'This tragedy was all too personal': Metro Detroit Sikhs honor victims of Indiana shooting

Leonard N. Fleming
The Detroit News

Plymouth — The solemn gaze on Heminder Singh's face told half the story. The placard he held Sunday with the names of four of the eight souls lost in a shooting at a FedEx facility in Indianapolis told the rest.

Among the dead late Thursday were four Sikhs, a religious community from India with a presence in the U.S. and Metro Detroit, and it prompted those like Singh to honor them in a solidarity vigil in front of a temple of worship.

It also was a call for an end to gun violence and anger aimed at them because of their presence in American society.

"This an extremely tragic event for all of us as the Sikh community and the whole country," said Singh, 61, of West Bloomfield Township, who joined nearly 50 others honoring the fallen at the Gurdwara Sahib Mata Tripta in Plymouth.

"We're hoping and praying for the families of all the people we've lost," he said. "We have a lot of compassion for the family of the person who caused the loss of life. We believe staying positive no matter what the circumstances are."

The safety of Sikhs, Singh said, "is a concern because of our appearance and our identity because way too many incidents have happened over the years."

Bhai Iqbar Singh, right, offers a prayer as people from the Sikh community and others gather at a solidarity vigil at Plymouth Gurdwara Sahib in Plymouth, Michigan, on April 18, 2021.

About 90% of the workers at the FedEx warehouse near the Indianapolis International Airport are members of the local Sikh community, according to Indiana authorities.

People in attendance made reference to a 2012 shooting at a Sikh temple in Wisconsin where six people were killed, a troubling trend they say targets their community for teasing and violence based on the turbans males wear or the way they look.

Those of the Sikh faith, of which there are an estimated 3,000 to 4,000 families in the region, held lit candles that dripped on the pavement on a brilliant sunny day, and prayed for peace and an end to gun violence.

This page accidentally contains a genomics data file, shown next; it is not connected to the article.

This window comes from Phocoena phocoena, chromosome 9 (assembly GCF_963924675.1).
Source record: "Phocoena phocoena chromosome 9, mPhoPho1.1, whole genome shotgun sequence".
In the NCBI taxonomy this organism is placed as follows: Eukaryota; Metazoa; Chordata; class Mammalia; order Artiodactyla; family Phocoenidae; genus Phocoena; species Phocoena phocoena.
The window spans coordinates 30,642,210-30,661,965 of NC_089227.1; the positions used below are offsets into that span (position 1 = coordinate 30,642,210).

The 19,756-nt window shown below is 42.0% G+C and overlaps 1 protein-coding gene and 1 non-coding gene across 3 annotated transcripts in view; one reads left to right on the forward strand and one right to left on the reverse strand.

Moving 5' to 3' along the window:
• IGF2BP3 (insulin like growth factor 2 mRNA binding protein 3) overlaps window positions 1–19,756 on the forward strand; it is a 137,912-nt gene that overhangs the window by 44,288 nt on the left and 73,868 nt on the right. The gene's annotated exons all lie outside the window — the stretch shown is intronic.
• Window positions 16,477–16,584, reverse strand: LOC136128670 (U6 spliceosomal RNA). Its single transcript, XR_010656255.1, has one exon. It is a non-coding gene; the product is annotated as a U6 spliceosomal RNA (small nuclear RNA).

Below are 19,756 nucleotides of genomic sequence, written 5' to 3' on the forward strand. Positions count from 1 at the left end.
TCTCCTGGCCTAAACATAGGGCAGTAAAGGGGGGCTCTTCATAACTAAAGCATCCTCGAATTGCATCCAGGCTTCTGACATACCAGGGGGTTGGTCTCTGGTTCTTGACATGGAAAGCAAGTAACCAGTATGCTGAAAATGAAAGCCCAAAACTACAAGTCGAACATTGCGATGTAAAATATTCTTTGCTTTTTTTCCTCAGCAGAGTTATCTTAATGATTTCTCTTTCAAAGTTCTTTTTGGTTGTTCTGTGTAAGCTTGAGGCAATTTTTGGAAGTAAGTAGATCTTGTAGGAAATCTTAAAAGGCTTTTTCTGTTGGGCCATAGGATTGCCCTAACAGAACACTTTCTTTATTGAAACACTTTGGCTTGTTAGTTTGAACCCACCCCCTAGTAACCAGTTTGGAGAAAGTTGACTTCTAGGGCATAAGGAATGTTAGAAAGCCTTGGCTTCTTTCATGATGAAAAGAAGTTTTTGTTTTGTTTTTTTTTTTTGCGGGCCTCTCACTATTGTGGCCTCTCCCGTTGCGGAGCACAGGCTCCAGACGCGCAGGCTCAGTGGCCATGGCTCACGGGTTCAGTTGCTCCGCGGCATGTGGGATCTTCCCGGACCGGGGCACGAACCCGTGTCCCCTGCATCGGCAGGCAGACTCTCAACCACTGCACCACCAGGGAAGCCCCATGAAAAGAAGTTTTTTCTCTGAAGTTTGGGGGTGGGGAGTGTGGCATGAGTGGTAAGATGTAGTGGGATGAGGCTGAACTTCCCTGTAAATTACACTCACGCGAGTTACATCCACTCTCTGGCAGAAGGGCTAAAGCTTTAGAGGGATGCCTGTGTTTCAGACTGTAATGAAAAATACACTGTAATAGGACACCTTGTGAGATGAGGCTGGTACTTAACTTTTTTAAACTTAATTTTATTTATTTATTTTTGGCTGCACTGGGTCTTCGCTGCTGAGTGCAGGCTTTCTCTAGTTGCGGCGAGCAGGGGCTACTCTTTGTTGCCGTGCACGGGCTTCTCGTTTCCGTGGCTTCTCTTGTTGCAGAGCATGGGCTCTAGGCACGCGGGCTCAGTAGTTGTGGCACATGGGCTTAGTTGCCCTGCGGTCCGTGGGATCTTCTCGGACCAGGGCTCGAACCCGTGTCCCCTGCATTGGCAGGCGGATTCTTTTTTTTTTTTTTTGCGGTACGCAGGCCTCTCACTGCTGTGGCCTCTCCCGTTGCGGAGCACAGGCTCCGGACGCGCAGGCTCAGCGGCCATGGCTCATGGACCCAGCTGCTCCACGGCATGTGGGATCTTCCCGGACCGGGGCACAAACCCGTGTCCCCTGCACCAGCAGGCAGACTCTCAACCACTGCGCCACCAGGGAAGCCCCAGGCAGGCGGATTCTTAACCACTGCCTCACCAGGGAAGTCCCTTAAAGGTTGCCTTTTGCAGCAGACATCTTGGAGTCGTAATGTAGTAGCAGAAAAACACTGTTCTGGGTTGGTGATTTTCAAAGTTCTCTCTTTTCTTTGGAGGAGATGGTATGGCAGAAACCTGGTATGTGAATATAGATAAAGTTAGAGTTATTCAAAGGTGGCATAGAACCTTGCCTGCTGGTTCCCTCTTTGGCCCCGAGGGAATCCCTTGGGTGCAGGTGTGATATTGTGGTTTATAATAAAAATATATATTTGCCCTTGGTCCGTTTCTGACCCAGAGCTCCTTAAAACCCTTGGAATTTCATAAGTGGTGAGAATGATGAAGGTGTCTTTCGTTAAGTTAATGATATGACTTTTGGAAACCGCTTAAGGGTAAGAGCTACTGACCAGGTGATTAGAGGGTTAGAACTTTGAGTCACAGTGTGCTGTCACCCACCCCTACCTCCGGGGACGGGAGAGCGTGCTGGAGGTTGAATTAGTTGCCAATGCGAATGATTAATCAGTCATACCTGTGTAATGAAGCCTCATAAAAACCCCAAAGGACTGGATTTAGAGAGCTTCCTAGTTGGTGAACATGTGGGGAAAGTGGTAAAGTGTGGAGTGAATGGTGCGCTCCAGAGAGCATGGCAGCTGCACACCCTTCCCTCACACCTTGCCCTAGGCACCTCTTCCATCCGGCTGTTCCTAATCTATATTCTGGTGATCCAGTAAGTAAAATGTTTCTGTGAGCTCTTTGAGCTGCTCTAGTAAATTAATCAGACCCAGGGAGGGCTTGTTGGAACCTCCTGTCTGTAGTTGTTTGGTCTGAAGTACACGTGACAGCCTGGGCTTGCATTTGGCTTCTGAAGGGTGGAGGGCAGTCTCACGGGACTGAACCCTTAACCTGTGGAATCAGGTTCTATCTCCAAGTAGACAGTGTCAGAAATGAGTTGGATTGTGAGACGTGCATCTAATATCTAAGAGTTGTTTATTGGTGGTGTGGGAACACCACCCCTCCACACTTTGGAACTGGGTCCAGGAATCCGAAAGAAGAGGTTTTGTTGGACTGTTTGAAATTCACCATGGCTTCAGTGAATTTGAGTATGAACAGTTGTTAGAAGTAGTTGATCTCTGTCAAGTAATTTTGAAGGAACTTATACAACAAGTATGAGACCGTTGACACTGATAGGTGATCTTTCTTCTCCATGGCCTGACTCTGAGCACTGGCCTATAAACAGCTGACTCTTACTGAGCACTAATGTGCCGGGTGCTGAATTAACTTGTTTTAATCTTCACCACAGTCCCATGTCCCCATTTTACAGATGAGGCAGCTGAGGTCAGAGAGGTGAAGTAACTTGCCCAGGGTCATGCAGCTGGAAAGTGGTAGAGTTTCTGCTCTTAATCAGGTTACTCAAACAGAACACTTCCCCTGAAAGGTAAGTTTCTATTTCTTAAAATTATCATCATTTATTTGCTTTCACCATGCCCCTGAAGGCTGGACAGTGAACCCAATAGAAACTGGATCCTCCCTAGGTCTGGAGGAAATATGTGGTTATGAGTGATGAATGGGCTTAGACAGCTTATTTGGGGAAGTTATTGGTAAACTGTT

Raman Singh, 55, of West Bloomfield Township reads the names of the victims of the Indianapolis shooting.

Raman Singh, 55, of West Bloomfield Township, said given the shooting in Indiana and the violence against Sikhs in the past, "it doesn't seem like that much has changed."

"This tragedy was all too personal for us. It took place in another Midwestern town not too different than ours," she said. "And the names of the victims could have been the names of our own friends and family."

Ramandeep Sidhu, 54, of South Lyon, Amisha Datta, 22, and her brother, Aniketh Datta, 18, both of Novi have their candles lit by Gurjinder Singh, 52, of Lansing at a Sikh solidarity vigil at Plymouth Gurdwara Sahib in Plymouth, Mich. on April 18, 2021.

Dilbag Singh, 51, president of the gurdwara in Plymouth, called the shooting a "very tragic incident and very sad."

These types of gun violence and shootings aren't "good for anybody, especially when it was known" that the man who killed the others and himself had a fragile mental state and his mother had warned the authorities prior, Singh said.

"I think we need more (gun) checks in order to keep a check on such killings," he said. "It's not just this incident. We know it happened in Colorado. It happened in Atlanta. I think we all need to come together and put our minds on it so that there can be more checks so that people which are not in their good mental state shouldn't be able to keep all these arms."

Ramandeep Sidhu, left, 54, of South Lyon watches as Amisha Datta, 22, and her brother, Aniketh Datta, 18, have their candles lit by their mother, Somlika Datta, 48, of Novi.

State Rep. Ranjeev Puri, D-Canton Township, decried the loss of "more victims to gun violence."

"Government action is absolutely necessary that these things can absolutely be prevented," he said to the crowd. "And our country has a problem. In just this month, this is the 45th mass shooting in this country. No American should live in fear. And Sikhs unfortunately are disproportionately affected, whether it's because of their faith, the way they look or just who we are."

These issues," he added, "are only brought to light when it's too late."

That needs to change, Puri said, to a community that "remains largely invisible."


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